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FDA proposes action level for arsenic in apple juice

July 16, 2013
<photocredit>Dan Moore/iStockphoto/Thinkstock</photocredit>
Photo credit: Dan Moore/iStockphoto/Thinkstock

The U.S. Food and Drug Administration (FDA) has proposed a new limit on the amount of arsenic allowed in apple juice and announced it will consider enforcement action against juice makers that exceed the standard.

The FDA's new threshold is pegged at 10 parts per billion (ppb), which is the same as the limit imposed by the U.S. Environmental Protection Agency for drinking water. Most municipal-water arsenic levels in the United States are well below the federal standard but levels can still vary, depending on factors such as the amount of arsenic occurring in rocks in the area.

This limit is referred to as an "action level" to be taken into account when federal officials consider implementing possible enforcement action. The FDA aims to restrict the number of various cancers, such as those of the lung, bladder, kidney and skin, which may occur in a person's lifetime.

Arsenic can be found naturally in rocks, volcanic eruptions, contamination from mining and ores, as well as in some types of pesticides. There are both inorganic and organic forms of arsenic, but the inorganic one is generally believed to be more dangerous to human health because it raises the risk of cancers, as well as cardiovascular and neurological problems.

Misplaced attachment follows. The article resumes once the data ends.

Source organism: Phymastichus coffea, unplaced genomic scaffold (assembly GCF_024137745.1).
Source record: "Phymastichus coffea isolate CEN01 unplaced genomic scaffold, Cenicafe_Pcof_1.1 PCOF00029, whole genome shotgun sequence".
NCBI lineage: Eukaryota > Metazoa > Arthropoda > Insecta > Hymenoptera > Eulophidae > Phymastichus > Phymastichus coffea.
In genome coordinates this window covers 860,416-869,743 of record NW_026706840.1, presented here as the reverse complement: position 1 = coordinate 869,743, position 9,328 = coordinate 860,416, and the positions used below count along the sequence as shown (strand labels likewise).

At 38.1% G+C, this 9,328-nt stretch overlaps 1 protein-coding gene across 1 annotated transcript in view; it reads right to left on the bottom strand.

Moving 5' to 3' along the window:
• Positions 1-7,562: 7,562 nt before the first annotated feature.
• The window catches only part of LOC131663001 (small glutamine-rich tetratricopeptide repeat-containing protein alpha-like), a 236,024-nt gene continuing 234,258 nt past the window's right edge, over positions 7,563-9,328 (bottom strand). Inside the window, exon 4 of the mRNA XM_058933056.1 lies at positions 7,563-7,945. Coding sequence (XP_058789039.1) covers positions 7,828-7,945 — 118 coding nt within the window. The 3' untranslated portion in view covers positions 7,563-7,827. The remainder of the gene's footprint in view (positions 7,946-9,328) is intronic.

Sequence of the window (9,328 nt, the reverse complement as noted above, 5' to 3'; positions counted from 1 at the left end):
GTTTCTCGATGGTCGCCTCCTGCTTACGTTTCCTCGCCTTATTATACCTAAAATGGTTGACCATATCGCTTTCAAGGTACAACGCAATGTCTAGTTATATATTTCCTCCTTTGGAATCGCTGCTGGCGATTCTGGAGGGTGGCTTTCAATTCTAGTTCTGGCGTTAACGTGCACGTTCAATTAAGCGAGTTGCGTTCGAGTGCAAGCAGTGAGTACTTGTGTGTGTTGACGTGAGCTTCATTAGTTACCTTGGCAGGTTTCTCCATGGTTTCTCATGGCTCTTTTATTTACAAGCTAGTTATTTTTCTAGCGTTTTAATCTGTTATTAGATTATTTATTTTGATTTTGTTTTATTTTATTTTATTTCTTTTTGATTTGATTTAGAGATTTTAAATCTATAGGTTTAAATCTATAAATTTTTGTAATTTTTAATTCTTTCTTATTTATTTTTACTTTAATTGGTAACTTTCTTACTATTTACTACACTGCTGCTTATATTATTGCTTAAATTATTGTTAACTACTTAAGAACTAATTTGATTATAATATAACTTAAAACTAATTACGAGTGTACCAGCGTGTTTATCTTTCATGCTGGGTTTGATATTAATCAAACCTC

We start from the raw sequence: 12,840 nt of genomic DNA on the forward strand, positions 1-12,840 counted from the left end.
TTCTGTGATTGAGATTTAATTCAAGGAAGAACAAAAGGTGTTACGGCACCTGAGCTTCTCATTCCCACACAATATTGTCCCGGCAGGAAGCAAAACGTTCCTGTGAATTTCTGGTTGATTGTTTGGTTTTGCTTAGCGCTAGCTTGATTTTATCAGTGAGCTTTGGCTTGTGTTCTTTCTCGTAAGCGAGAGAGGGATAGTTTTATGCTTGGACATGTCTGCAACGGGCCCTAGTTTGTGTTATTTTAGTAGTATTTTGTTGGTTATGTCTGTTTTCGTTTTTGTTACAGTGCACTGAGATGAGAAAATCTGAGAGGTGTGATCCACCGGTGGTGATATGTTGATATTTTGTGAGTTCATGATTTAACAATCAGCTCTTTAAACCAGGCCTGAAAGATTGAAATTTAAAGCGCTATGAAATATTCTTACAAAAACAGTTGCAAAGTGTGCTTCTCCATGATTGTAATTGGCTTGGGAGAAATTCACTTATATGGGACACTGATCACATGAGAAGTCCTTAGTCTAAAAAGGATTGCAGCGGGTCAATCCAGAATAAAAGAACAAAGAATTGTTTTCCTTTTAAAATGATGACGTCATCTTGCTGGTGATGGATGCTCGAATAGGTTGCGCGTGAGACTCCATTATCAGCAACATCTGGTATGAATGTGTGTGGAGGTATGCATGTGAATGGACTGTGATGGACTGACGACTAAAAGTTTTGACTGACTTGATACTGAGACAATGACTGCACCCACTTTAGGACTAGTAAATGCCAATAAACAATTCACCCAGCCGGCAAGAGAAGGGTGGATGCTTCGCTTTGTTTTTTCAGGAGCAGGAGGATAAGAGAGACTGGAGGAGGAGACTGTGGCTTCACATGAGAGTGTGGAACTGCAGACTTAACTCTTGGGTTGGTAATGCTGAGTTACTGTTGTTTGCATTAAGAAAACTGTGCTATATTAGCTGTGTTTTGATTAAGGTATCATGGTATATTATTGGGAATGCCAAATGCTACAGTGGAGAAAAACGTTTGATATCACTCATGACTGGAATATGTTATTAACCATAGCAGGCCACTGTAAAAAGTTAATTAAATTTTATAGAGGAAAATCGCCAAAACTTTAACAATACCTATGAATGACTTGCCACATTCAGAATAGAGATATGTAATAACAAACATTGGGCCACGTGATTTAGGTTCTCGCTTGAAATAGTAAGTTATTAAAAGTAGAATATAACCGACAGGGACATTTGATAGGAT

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Public comments on the proposed action level will be accepted within 60 days, the agency announced. FDA officials estimate that, based on average levels of juice consumption, there would be about eight extra cancers per million people when the inorganic arsenic levels in juice are 10 parts per billion or below.

The federal agency has been monitoring arsenic in apple juice for almost 20 years, and in 2012 the agency released the results from tests it conducted on 94 samples of retail apple juice. The FDA found that 95 percent of the samples came in under the 10 ppb level for total arsenic and that all of the samples fell below that level for inorganic arsenic.

Michael R. Taylor, the FDA's deputy commissioner for foods, stated that the sampling confirmed what the agency had already believed and that the levels of inorganic arsenic in apple juice were too low to cause any immediate or short-term health damage to consumers. However, the FDA is proposing an action level for apple juice in order to minimize the risk of the public being exposed to increased levels of inorganic arsenic and to provide guidance for the industry, Taylor explained.

Meanwhile, FDA commissioner Margaret A. Hamburg said that the top priority for the FDA was to protect the safety of the U.S. food supply and take care of U.S. public health. Based on its extensive sampling and analysis of retail apple juice, the FDA can safely conclude that the overall safety of apple juice to both adults and children is adequate, she pointed out.